THE GOLDEN COMPASS by Philip Pullman
(His Dark Materials, Book One)
Ballantine Books, 1995, 351 pgs, ISBN: 0-345-41335-0, Mass Market Paperback, $6.99
I don’t have a lot to say prior to this review except that I’m so glad I read this book. It’s been recommended to me for years, and it’s entirely my fault that I haven’t read it before now. Following the completion of Anansi Boys, I’ll be moving on to The Subtle Knife.
As I’m sure many others are doing right now, I began reading The Golden Compass in preparation for the upcoming film. Which isn’t to say that I went out and purchased it for that purpose. No, I already had a copy that I’d received many years ago as a Christmas gift. Somehow, I had never managed to read it. I suppose that my initial inspection of the summary had led me to believe that it was a modern day tale with a modern day little girl, and at the time that just wasn’t what I wanted to read.
Seeing the movie trailer changed all that. Not because of the visuals (and, Lord knows, they’re gorgeous), but because it showed me what kind of world I’d be introduced to. My misconception of what the story would be like was clear to me. It wasn’t a run of the mill “little girl ends up doing something she never expected in a world she’s never been with creatures she’s never seen.” No, that wasn’t it at all.
After completing The Golden Compass, I realize just how much that wasn’t the case. Certainly Lyra makes discoveries over the course of the novel, but it doesn’t feel like a strange and foreign thing. Lyra might as well be an explorer. It’s simply in her nature to ask questions and poke about, to get into scrapes and get dirty. Once she sets her mind on something, she pursues it relentlessly, whether it’s fighting with other children or going on a rescue mission that spans thousands of miles. Lyra is a unique and remarkable girl who doesn’t let a little thing like ‘not knowing’ get in her way. If she doesn’t know, she finds out.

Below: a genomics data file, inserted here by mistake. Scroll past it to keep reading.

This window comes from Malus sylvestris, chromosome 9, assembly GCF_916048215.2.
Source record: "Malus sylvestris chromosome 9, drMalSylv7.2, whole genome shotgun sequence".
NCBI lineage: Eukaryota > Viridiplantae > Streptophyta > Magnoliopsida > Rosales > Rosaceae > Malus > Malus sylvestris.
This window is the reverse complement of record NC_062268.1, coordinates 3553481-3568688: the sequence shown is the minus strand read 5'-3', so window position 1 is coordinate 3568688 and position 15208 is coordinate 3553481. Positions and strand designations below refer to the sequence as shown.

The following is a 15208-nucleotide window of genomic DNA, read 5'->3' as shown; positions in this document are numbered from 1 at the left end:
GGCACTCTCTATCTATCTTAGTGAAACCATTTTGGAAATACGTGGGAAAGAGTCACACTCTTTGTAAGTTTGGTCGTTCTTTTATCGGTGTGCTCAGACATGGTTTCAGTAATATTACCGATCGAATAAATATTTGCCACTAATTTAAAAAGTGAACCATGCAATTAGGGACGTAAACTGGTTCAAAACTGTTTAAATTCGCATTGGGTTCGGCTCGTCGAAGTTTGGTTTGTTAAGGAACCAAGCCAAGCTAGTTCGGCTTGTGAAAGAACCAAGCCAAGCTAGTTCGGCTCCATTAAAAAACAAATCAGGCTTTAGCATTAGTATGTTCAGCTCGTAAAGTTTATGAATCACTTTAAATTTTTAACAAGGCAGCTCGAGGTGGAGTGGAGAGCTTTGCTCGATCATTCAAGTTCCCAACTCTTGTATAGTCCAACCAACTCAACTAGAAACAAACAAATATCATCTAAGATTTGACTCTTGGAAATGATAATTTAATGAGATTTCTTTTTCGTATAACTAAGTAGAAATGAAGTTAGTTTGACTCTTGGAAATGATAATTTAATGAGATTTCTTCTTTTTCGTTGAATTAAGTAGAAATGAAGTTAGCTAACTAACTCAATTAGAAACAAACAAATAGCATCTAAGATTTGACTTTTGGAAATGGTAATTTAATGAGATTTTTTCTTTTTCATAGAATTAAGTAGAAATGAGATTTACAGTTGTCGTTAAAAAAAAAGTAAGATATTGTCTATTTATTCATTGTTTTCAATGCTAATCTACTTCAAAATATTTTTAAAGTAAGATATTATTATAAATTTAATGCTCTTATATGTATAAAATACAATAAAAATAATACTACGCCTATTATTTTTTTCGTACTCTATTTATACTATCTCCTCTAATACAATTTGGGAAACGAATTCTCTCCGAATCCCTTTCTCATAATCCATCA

And, my goodness, can she ever talk. She talks herself out of more situations (or, sometimes, into them). She’s quick witted and figures out what to say when in order to twist the moment to her advantage. She’s tenacious and compassionate, and I like her for all of those reasons.
There are some parts of the book that I’m still trying to understand — mostly, the story behind Dust. Sure, I follow all of the explanations, but I’m still trying to wrap my head around it in a way that will help me understand the characters’ obsession with it. I expect the next two books will further illuminate the topic, and I’m looking forward to that.
The concept of the daemons is wonderful. It’s just the kind of thing that I would have wanted as a child (oh, heck, I’d still love to have one). Daemons are so much a part of Lyra’s world that the very concept of anyone not having their soul companion is unthinkable. It’s what separates humans from other creatures, and reading the scenes that threaten to separate Lyra and Pantalaimon are heartbreaking.
While I won’t divulge any of the plot, I will say that it wasn’t what I was expecting. The beginning of the novel in no way lets on to what will be happening at the end, though all the pieces are there, being slowly revealed to the reader. I would have never foreseen the events of the last two chapters, and even while I was reading them, I couldn’t believe what was happening. The story is simultaneously exhilarating and tragic, and the last chapter leaves a clean opening for the book that follows.
I only recently purchased the His Dark Materials Omnibus that was released this year, and I find it of interest that there are new excerpts to each book, which the author calls “Lantern Slides.” They’re short snippets which seem to randomly fill in bits of information that, while not imperative to the story, are interesting to know just for being a fan of the work.